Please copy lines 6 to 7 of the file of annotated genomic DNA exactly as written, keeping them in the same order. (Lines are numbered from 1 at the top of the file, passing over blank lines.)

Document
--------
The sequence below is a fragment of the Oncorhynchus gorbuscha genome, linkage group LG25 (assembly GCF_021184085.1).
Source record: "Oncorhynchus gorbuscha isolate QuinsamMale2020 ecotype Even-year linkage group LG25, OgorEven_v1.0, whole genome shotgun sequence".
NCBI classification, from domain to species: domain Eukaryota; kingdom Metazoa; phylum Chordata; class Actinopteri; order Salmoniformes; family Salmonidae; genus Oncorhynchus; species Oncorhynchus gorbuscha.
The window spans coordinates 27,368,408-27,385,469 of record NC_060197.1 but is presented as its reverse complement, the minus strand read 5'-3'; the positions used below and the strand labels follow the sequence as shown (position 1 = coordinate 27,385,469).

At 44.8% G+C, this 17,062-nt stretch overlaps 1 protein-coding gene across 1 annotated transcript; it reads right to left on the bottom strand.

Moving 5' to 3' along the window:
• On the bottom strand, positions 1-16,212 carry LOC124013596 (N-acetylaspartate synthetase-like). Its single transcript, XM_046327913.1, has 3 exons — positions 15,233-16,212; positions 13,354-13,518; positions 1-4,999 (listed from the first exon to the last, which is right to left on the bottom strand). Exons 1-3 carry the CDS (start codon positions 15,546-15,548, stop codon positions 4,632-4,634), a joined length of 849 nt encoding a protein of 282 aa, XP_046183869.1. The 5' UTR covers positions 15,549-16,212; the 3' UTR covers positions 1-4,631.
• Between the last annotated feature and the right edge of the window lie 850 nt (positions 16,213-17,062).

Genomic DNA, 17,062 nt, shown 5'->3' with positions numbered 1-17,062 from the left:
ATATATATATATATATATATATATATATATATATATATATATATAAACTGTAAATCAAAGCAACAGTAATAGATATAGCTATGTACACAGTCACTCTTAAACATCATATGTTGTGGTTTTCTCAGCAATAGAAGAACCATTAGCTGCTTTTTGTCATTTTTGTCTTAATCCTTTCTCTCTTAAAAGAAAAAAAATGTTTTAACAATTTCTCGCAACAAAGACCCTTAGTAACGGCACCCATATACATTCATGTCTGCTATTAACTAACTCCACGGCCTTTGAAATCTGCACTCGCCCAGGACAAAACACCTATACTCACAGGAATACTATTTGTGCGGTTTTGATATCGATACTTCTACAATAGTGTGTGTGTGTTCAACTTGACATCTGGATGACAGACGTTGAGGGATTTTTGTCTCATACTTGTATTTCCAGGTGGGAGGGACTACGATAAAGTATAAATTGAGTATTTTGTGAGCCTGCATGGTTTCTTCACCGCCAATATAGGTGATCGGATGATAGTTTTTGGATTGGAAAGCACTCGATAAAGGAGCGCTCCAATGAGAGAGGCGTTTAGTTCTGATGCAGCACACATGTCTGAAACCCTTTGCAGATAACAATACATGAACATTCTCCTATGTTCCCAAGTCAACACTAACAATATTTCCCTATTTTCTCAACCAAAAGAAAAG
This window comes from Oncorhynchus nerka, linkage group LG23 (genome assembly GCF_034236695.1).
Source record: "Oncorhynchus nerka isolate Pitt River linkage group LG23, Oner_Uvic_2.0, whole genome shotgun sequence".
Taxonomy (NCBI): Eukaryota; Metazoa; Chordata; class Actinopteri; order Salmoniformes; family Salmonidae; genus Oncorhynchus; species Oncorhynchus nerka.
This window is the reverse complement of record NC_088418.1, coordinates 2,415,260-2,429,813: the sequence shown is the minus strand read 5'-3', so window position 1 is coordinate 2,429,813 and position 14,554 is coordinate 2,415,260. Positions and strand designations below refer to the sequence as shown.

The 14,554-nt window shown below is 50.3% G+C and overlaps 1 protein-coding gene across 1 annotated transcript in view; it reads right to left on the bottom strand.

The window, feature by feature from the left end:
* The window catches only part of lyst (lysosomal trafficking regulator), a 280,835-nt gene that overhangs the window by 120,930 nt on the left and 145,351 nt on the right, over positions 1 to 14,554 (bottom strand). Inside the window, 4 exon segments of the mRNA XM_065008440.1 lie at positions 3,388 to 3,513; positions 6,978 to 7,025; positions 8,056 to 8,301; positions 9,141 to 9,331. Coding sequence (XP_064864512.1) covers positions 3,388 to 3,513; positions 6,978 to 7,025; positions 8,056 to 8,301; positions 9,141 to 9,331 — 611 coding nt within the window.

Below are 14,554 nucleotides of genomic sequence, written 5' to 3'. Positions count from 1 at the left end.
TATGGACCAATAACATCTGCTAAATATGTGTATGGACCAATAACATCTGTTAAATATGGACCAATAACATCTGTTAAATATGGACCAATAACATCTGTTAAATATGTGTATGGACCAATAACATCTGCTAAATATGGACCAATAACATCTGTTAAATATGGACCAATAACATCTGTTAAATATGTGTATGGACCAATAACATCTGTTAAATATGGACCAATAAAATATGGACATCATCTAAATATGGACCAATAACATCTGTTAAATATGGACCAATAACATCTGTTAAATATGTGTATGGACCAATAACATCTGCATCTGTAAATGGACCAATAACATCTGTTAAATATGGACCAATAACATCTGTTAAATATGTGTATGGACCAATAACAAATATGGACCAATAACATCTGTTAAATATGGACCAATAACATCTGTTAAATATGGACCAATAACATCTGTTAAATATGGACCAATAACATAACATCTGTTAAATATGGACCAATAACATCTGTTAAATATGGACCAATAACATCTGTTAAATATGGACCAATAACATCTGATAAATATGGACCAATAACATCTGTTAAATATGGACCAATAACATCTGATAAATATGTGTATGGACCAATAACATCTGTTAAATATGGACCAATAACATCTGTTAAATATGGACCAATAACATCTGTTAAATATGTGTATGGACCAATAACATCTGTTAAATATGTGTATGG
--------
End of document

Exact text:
Moving 5' to 3' along the window:
• On the bottom strand, positions 1-16,212 carry LOC124013596 (N-acetylaspartate synthetase-like). Its single transcript, XM_046327913.1, has 3 exons — positions 15,233-16,212; positions 13,354-13,518; positions 1-4,999 (listed from the first exon to the last, which is right to left on the bottom strand). Exons 1-3 carry the CDS (start codon positions 15,546-15,548, stop codon positions 4,632-4,634), a joined length of 849 nt encoding a protein of 282 aa, XP_046183869.1. The 5' UTR covers positions 15,549-16,212; the 3' UTR covers positions 1-4,631.